Early season disease management in soybeans

Damping off and seed rot, caused by Phytophthora sojae, is an important early season disease of soybean in Iowa. The disease is favored by warm (>60 °F), wet soil conditions. P. sojae is an oomycete that survives in the soil as thick-walled oospores. When soil conditions are warm and wet, the oospores germinate, producing sporangia, which in turn produce many zoospores. These spores have flagella that enable them to swim in freestanding water. The zoospores are attracted to soybean roots by root exudates, where they infect seedling roots and cause disease. Thus, wet soils are essential for infection by P. sojae.

Damping off also can be caused by Fusarium spp. and Pythium spp. Pythium is also an oomycete and thus wet conditions are also necessary for infection. However, Pythium infection is favored by cool (<60 °F) soil temperatures.

A major disease management practice in Iowa to reduce losses due to P. sojae has been the use of soybean cultivars with Rps 1-k genes. However, some growers continue to have problems with early season Phytophthora seed rot and damping off. Prior to 1994, Rps 1-k protected soybean yields from all but 5 percent of Phytophthora isolates in Iowa. Today, at least 50 percent of Phytophthora isolates can overcome the gene.

The use of a partially resistant (tolerant) variety of soybean in combination with seed treatment fungicides has been suggested as a viable Phytophthora disease management option. Partial resistance is coded for by multiple genes and protects soybean against all P. sojae isolates with minimal yield loss. However, partial resistance does not “kick in” before the first true leaf stage and thus germinating seedlings are susceptible to infection. Therefore, the application of fungicide seed treatments should facilitate protection of soybean seedlings until partial resistance becomes active.

Damping-off by <I>Pythium/Phytophthora</I>
Postemergence damping off caused by Phytophthora (X.B. Yang)

The fungicide seed treatments Apron XL® and Apron Maxx® previously have been shown to have significant results when Phytophthora disease pressure is high. A study done in Ohio in 2003 showed fungicide seed treatments increased grain yield by more than three times the cost of the treatment in four of five trials. Greater than average rainfall occurred at these trial sites, resulting in increased Phytophthora pressure.

In 2005, we examined the value of partially resistant varieties of soybean in combination with seed treatment to reduce yield loss due to P. sojae. This trial was done near Eddyville, Iowa, at a site with a history of severe Phytophthora damping off in the 2004 growing season. Six cultivars of soybeans with varying resistance to P. sojae (two susceptible cultivars, two cultivars with partially resistant cultivars, one cultivar with the Rps 1-k gene, and one cultivar with the Rps 1-k gene and the Rps 6 gene) were planted. Each cultivar was treated with either Apron XL® or Apron Maxx® at the recommended rates. Untreated seed served as a check. Apron XL® contains metalaxyl, which is active against oomycetes. Apron Maxx® is a combination of two compounds: mefenoxam, which protects against oomycetes, and fludioxonil, which protects against Fusarium. Our results were inconclusive (Figure 1); however, no significant rain events occurred in the four weeks post planting. In addition, soil moisture levels in the southeastern part of the state remained very low for much of the season.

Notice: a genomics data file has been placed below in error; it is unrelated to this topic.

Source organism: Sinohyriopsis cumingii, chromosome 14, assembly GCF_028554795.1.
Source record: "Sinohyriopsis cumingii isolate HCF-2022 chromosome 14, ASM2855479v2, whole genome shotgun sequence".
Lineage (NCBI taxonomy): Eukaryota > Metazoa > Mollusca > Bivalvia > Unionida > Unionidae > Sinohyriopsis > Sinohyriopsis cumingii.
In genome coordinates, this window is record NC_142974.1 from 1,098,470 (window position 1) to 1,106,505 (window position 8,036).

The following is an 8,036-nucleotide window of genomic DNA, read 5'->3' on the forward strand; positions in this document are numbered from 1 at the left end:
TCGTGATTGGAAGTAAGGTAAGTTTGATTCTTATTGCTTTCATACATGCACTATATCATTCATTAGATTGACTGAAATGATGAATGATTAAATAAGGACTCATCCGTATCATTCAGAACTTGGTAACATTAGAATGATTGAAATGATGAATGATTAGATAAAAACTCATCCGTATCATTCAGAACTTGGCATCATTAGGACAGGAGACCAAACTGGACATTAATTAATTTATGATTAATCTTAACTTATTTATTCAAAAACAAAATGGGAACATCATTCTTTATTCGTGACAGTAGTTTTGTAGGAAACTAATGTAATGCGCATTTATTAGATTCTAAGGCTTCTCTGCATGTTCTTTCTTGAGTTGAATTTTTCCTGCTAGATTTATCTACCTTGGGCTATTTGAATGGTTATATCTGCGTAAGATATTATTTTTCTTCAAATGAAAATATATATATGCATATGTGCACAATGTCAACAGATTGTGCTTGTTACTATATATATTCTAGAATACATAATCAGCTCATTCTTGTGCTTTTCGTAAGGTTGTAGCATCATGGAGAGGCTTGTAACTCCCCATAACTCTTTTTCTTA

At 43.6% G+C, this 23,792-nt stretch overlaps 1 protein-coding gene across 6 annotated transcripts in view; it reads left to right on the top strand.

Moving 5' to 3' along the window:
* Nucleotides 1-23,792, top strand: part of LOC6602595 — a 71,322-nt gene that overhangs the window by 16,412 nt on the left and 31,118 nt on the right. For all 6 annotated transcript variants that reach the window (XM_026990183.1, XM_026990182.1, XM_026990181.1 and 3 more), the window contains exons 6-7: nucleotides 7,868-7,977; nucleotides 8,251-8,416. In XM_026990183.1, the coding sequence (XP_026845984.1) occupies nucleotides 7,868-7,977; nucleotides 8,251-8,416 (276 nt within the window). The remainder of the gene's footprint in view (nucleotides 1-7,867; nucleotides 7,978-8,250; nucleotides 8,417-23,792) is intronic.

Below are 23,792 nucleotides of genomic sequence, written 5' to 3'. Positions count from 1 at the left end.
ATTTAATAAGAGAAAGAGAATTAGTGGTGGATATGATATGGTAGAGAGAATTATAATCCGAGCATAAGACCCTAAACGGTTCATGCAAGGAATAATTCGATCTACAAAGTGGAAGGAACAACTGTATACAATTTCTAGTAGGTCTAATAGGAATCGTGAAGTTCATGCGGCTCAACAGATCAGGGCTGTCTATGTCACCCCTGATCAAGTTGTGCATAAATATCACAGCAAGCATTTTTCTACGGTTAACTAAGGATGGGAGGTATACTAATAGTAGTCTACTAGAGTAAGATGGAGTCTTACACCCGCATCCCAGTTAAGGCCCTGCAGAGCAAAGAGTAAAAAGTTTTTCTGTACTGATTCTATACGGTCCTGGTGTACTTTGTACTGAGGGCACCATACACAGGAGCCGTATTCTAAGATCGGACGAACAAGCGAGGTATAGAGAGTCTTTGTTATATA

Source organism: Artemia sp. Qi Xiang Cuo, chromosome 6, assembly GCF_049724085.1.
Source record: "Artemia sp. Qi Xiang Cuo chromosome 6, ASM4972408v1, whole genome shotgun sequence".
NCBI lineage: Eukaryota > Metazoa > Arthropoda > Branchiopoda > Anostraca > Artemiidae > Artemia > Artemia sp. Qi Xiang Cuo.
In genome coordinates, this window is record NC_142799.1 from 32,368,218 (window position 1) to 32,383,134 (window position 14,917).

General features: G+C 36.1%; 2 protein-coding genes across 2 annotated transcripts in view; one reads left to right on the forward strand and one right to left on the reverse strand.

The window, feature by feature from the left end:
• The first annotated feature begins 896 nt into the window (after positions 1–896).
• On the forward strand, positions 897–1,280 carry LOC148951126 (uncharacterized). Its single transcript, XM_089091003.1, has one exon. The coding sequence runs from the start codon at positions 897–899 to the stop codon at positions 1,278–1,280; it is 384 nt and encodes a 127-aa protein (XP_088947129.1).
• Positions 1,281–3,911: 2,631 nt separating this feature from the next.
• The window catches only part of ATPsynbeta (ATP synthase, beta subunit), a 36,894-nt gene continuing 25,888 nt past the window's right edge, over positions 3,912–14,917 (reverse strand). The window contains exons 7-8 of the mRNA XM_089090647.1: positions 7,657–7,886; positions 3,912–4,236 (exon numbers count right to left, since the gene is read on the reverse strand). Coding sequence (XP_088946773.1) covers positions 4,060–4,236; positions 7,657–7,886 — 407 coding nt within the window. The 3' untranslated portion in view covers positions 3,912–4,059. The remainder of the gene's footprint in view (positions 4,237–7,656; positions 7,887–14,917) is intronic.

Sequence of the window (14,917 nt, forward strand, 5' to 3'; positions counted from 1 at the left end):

This spring, some growers may be considering using soybean seed treatment fungicides. Although this research and other soybean seed treatment research at Iowa State University have shown no consistent significant yield improvement, enough data have been collected from across the Midwest to show that soybean seed treatment fungicides can provide effective protection against pathogens that are carried on the seed and those present in the soil that result in early season disease, such as seed decay, seedling blights, and root rots. At a cost of approximately $2.50 per acre, seed treatments are a fairly cheap form of crop insurance.

Seed treatment fungicide applications may be worth considering in fields that:

  • have a history of early seedling diseases such as damping off or seed rot,
  • are prone to water logging, or
  • are being planted early, when cool soil temperatures could prolong germination.

A comprehensive list of soybean seed treatment fungicides that are currently available was recently compiled by Laura Sweets at the University of Missouri.

Soybean seedling stand count
Figure 1. Soybean seeding stand count 3 weeks after planting. Red bars are the control. Light blue bars are seeds with Apron XL® and dark blue bars are seeds treated with Apron Maxx®.

This article originally appeared on pages 75-76 of the IC-496 (5) -- April 3, 2006 issue.

Updated 11/09/2006 - 9:40am